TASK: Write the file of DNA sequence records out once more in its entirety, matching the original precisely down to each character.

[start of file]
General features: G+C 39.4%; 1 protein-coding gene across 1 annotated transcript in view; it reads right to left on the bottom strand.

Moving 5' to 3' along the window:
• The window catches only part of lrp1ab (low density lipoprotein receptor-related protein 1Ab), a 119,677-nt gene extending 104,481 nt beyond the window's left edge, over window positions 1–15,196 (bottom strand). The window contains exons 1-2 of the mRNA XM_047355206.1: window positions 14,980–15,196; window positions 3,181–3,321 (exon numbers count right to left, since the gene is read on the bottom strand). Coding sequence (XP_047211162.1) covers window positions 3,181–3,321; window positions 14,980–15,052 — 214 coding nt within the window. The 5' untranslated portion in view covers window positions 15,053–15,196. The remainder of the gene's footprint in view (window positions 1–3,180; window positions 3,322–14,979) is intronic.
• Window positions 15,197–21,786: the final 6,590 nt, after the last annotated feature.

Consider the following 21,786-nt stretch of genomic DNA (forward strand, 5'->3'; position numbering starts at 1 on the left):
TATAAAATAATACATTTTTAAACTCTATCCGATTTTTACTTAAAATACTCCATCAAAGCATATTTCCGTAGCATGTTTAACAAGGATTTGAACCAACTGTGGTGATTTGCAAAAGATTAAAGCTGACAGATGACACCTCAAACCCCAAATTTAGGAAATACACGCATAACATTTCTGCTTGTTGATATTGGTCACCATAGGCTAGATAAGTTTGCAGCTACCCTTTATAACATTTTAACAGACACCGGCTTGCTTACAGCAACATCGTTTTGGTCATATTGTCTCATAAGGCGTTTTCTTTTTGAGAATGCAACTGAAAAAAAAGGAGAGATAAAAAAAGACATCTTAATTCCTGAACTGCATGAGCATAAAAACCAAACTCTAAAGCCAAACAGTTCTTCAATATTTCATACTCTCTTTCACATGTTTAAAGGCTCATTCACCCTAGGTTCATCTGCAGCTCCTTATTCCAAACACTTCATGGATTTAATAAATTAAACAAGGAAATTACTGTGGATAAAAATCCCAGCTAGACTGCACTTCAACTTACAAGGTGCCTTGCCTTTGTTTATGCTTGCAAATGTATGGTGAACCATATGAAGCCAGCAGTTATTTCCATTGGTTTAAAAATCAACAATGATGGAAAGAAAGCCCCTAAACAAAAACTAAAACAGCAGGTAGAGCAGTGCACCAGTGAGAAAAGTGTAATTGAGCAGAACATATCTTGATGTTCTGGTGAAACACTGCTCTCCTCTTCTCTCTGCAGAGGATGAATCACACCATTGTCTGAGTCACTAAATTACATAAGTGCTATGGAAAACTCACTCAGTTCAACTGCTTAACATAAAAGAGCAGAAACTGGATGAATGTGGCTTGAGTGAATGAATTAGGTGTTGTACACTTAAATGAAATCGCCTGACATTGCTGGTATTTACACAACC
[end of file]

General features: G+C 39.4%; 1 protein-coding gene across 1 annotated transcript in view; it reads right to left on the bottom strand.

Moving 5' to 3' along the window:
• The window catches only part of lrp1ab (low density lipoprotein receptor-related protein 1Ab), a 119,677-nt gene extending 104,481 nt beyond the window's left edge, over window positions 1–15,196 (bottom strand). The window contains exons 1-2 of the mRNA XM_047355206.1: window positions 14,980–15,196; window positions 3,181–3,321 (exon numbers count right to left, since the gene is read on the bottom strand). Coding sequence (XP_047211162.1) covers window positions 3,181–3,321; window positions 14,980–15,052 — 214 coding nt within the window. The 5' untranslated portion in view covers window positions 15,053–15,196. The remainder of the gene's footprint in view (window positions 1–3,180; window positions 3,322–14,979) is intronic.
• Window positions 15,197–21,786: the final 6,590 nt, after the last annotated feature.

Consider the following 21,786-nt stretch of genomic DNA (forward strand, 5'->3'; position numbering starts at 1 on the left):
TATAAAATAATACATTTTTAAACTCTATCCGATTTTTACTTAAAATACTCCATCAAAGCATATTTCCGTAGCATGTTTAACAAGGATTTGAACCAACTGTGGTGATTTGCAAAAGATTAAAGCTGACAGATGACACCTCAAACCCCAAATTTAGGAAATACACGCATAACATTTCTGCTTGTTGATATTGGTCACCATAGGCTAGATAAGTTTGCAGCTACCCTTTATAACATTTTAACAGACACCGGCTTGCTTACAGCAACATCGTTTTGGTCATATTGTCTCATAAGGCGTTTTCTTTTTGAGAATGCAACTGAAAAAAAAGGAGAGATAAAAAAAGACATCTTAATTCCTGAACTGCATGAGCATAAAAACCAAACTCTAAAGCCAAACAGTTCTTCAATATTTCATACTCTCTTTCACATGTTTAAAGGCTCATTCACCCTAGGTTCATCTGCAGCTCCTTATTCCAAACACTTCATGGATTTAATAAATTAAACAAGGAAATTACTGTGGATAAAAATCCCAGCTAGACTGCACTTCAACTTACAAGGTGCCTTGCCTTTGTTTATGCTTGCAAATGTATGGTGAACCATATGAAGCCAGCAGTTATTTCCATTGGTTTAAAAATCAACAATGATGGAAAGAAAGCCCCTAAACAAAAACTAAAACAGCAGGTAGAGCAGTGCACCAGTGAGAAAAGTGTAATTGAGCAGAACATATCTTGATGTTCTGGTGAAACACTGCTCTCCTCTTCTCTCTGCAGAGGATGAATCACACCATTGTCTGAGTCACTAAATTACATAAGTGCTATGGAAAACTCACTCAGTTCAACTGCTTAACATAAAAGAGCAGAAACTGGATGAATGTGGCTTGAGTGAATGAATTAGGTGTTGTACACTTAAATGAAATCGCCTGACATTGCTGGTATTTACACAACC